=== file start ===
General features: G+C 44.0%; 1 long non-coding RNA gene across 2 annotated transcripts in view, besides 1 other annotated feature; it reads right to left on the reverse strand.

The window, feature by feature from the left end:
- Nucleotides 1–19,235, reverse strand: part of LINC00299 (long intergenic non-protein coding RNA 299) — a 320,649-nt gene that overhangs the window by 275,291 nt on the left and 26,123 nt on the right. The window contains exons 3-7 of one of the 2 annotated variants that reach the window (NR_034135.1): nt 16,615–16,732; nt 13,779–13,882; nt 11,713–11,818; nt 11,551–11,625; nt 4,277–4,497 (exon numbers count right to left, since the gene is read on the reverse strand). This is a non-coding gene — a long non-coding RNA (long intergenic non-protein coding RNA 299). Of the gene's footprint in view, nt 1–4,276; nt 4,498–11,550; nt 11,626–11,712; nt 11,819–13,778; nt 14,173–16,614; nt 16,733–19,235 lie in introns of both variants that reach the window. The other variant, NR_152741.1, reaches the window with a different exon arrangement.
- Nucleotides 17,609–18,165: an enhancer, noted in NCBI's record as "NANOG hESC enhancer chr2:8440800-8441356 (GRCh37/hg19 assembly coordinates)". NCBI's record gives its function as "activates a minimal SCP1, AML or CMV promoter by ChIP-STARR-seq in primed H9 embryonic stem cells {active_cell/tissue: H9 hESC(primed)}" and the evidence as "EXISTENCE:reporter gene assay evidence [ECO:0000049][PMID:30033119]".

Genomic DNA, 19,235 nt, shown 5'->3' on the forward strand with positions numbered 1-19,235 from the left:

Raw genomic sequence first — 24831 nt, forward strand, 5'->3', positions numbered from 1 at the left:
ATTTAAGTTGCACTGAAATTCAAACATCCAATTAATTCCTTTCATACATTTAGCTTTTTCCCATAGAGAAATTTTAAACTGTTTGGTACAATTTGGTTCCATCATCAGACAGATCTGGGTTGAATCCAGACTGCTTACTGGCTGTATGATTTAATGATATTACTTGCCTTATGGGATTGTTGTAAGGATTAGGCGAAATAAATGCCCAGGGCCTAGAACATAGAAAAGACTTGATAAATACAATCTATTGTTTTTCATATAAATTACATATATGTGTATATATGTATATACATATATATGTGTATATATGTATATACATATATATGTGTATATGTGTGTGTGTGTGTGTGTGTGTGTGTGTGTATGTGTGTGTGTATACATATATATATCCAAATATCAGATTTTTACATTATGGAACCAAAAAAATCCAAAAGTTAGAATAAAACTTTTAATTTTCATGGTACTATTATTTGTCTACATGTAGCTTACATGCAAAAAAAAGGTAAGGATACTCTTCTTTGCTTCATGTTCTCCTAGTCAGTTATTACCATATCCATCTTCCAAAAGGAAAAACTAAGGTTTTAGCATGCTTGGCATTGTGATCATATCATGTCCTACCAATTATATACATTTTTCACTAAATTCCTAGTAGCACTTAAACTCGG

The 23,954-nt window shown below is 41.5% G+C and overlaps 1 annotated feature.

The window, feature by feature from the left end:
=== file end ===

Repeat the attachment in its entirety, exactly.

General features: G+C 44.0%; 1 long non-coding RNA gene across 2 annotated transcripts in view, besides 1 other annotated feature; it reads right to left on the reverse strand.

The window, feature by feature from the left end:
- Nucleotides 1–19,235, reverse strand: part of LINC00299 (long intergenic non-protein coding RNA 299) — a 320,649-nt gene that overhangs the window by 275,291 nt on the left and 26,123 nt on the right. The window contains exons 3-7 of one of the 2 annotated variants that reach the window (NR_034135.1): nt 16,615–16,732; nt 13,779–13,882; nt 11,713–11,818; nt 11,551–11,625; nt 4,277–4,497 (exon numbers count right to left, since the gene is read on the reverse strand). This is a non-coding gene — a long non-coding RNA (long intergenic non-protein coding RNA 299). Of the gene's footprint in view, nt 1–4,276; nt 4,498–11,550; nt 11,626–11,712; nt 11,819–13,778; nt 14,173–16,614; nt 16,733–19,235 lie in introns of both variants that reach the window. The other variant, NR_152741.1, reaches the window with a different exon arrangement.
- Nucleotides 17,609–18,165: an enhancer, noted in NCBI's record as "NANOG hESC enhancer chr2:8440800-8441356 (GRCh37/hg19 assembly coordinates)". NCBI's record gives its function as "activates a minimal SCP1, AML or CMV promoter by ChIP-STARR-seq in primed H9 embryonic stem cells {active_cell/tissue: H9 hESC(primed)}" and the evidence as "EXISTENCE:reporter gene assay evidence [ECO:0000049][PMID:30033119]".

Genomic DNA, 19,235 nt, shown 5'->3' on the forward strand with positions numbered 1-19,235 from the left:

Raw genomic sequence first — 24831 nt, forward strand, 5'->3', positions numbered from 1 at the left:
ATTTAAGTTGCACTGAAATTCAAACATCCAATTAATTCCTTTCATACATTTAGCTTTTTCCCATAGAGAAATTTTAAACTGTTTGGTACAATTTGGTTCCATCATCAGACAGATCTGGGTTGAATCCAGACTGCTTACTGGCTGTATGATTTAATGATATTACTTGCCTTATGGGATTGTTGTAAGGATTAGGCGAAATAAATGCCCAGGGCCTAGAACATAGAAAAGACTTGATAAATACAATCTATTGTTTTTCATATAAATTACATATATGTGTATATATGTATATACATATATATGTGTATATATGTATATACATATATATGTGTATATGTGTGTGTGTGTGTGTGTGTGTGTGTGTGTATGTGTGTGTGTATACATATATATATCCAAATATCAGATTTTTACATTATGGAACCAAAAAAATCCAAAAGTTAGAATAAAACTTTTAATTTTCATGGTACTATTATTTGTCTACATGTAGCTTACATGCAAAAAAAAGGTAAGGATACTCTTCTTTGCTTCATGTTCTCCTAGTCAGTTATTACCATATCCATCTTCCAAAAGGAAAAACTAAGGTTTTAGCATGCTTGGCATTGTGATCATATCATGTCCTACCAATTATATACATTTTTCACTAAATTCCTAGTAGCACTTAAACTCGG

The 23,954-nt window shown below is 41.5% G+C and overlaps 1 annotated feature.

The window, feature by feature from the left end: